For the first half of fiscal 2013 (1H FY13), Sony's imaging division is down 8.2% in sales by value compared to 2012. But if their profits had not been boosted by the yen's sharp decline, they would have been down 24%.

The division has made an operating profit of 6.8 billion yen in 1H FY2013. But if the yen had not declined in value, they would have suffered a 55 billion yen operating loss (assuming their costs were the same). That's a 62 billion yen (roughly $600 million) boost due just to currency effects.

Elsewhere in their presentation they reveal that unit sales for 1H FY13 are 5.9 million units (this is point-and-shoots + ILCs combined), down from 9 million units for the same period last year, a 34% decline in unit sales. (The majority of that decline, of course, is point-and-shoots.)

The report can be found here:

http://www.sony.net/SonyInfo/IR/financial/fr/index.html

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YouDidntDidYou
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Re: Some real world experiences ...
In reply to Grevture, Nov 3, 2013

Grevture wrote:

YouDidntDidYou wrote:

Grevture wrote:

YouDidntDidYou wrote:

Do you not have real world experiences and aren't this real world experiences sometimes later confirmed by surveys/stats/findings etc...

Ok, my world experiences are specific to my local market (Sweden), and is almost a year old (December 2012) but comes from fairly extensive interviews with three managers from three of the largest camera retailers (stores) over here. If I make a rough average from what these three people said, some points stood out:

- the average buyer of a mirrorless camera bought about as many extra lenses as the average DSLR buyer did, but much, much cheaper lenses.

- every once in a while, they sell some really high margin lenses for DSLR's, like super-telephoto lenses (in the $7000 - $15000 range) for birders, enthusiast sports shooters an others. Those few lenses alone provide for more margin for these retailers the the entire mirrorless lens sales does combined.

- the average DSLR buyer spend a lot more money buying battery grips, flashes, tripods, camera bags, filters and other accessories then the average mirrorless buyer.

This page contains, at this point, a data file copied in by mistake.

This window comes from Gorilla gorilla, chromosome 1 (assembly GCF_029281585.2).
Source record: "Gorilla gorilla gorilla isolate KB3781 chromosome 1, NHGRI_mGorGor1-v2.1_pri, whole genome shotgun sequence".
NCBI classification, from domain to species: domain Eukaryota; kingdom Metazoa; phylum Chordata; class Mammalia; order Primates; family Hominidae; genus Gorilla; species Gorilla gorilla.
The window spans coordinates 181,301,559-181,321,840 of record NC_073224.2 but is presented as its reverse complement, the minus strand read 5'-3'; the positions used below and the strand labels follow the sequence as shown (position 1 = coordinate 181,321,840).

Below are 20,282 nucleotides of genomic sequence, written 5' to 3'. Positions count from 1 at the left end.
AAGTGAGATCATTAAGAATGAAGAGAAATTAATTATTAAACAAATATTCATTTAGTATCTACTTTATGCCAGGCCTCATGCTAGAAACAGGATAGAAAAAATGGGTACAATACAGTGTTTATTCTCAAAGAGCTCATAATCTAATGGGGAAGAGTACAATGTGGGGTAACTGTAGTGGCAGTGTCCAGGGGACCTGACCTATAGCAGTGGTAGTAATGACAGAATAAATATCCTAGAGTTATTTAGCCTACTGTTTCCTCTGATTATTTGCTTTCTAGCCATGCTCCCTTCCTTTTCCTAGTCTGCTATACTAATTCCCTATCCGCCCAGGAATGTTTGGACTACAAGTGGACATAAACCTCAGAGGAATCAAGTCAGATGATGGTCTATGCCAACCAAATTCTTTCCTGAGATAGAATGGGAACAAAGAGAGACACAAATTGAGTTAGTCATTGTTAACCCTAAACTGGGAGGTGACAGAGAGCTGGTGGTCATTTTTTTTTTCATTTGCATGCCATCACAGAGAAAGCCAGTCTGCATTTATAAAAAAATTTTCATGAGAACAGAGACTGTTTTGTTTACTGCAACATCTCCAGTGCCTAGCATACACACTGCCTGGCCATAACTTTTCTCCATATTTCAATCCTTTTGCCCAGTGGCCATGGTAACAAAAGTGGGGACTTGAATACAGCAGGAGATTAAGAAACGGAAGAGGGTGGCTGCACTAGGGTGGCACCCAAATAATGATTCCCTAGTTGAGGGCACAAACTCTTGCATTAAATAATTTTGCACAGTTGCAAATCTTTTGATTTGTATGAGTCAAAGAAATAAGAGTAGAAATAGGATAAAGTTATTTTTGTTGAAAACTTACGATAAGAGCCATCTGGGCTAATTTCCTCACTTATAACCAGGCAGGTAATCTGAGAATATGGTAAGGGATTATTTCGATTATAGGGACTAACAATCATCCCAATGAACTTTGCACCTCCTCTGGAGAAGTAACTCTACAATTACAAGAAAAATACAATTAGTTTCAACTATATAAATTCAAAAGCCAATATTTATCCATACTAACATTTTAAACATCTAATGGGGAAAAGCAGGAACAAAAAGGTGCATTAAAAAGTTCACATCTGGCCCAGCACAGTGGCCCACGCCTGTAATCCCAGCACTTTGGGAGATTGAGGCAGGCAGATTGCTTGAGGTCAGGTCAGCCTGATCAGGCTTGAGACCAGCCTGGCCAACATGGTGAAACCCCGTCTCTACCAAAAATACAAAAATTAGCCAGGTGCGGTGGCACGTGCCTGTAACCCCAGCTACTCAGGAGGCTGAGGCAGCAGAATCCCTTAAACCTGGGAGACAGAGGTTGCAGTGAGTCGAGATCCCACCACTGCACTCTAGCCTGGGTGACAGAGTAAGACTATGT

On of the retailers I talked to also deal extensively with second hand lenses and other accessories, and that market is (for pretty obvious reasons) orders of magnitude larger for DSLR then it is for mirrorless cameras.

Two of the three retailers I spoke to said they made more money (in terms of margins) selling high end compacts then they make from mirrorless which is very often sold with discounts.

From what I have seen, these real world experiences pretty well match with the little sales statistics I have seen.

-- hide signature --

I don't suffer from insanity, I enjoy every moment of it!
By the way, film is not dead.
It just smell funny

Fair and valid points although the large telephotos would

have very slow stock turn and high stock holding cost which would have to be factored into end of day profit on those

Most stores don't have them in stock at all; if you want one, you order one.

And here is the kicker: Lenses like 500/4 sell in surprising numbers, in spite of costing $8500 - $10000 - they are popular for birding and wildlife. And when you buy one of those brutes, you tend also to buy a large steady tripod (like a $1000 Gitzo) and a a large gimbal head (like a $500 Wimberly) just for good measure. And maybe a new large backpack to carry the stuff. A single order like that can provide more margins for a store then the mirrorless sales does in a couple of weeks.

Now, the big money earners in terms of lenses are not those big and rare items, but rather the intersection of good margins and high sales volumes - lenses like 70-200/2.8, 24-70/2.8 and the 100-400 (Canon) or 80-400 (Nikon) in the $1500 - $2500 price range who sell in good numbers and still have very decent margins both for retailers and manufacturers. Also prime lenses like 28/1.8, 35/2, 85/1.8, and all the various macro lenses etc who are attainable for many, but still carry a price tag which allows for some margins.

items...What's the micro four thirds and other mirrorless marketing like in the Nordic countries?

Nikon has made a bit of advertising, Sony a tiny amount, and as of late it evidently has been Samsungs turn to beat the drum - they have had a successful campaign of "but a NX, get a Galaxy Tab for free" which has propelled them to the number two spot among mirrorless here in Sweden (behind Sony). Advertising aside, I guess it is the usual stuff: They visit stores, have training for sales people on new models etc.

O-MD usersdon't have as much user for tripods

Why not? Every camera benefits from a tripod. Now I agree owners of smaller cameras tend not to use tripods as often (contradicts the idea of carrying around a small and light camera), but that does not make them any less useful.

and GH users would need different kinds of tripods and accessories that maybe aren't available in those stores?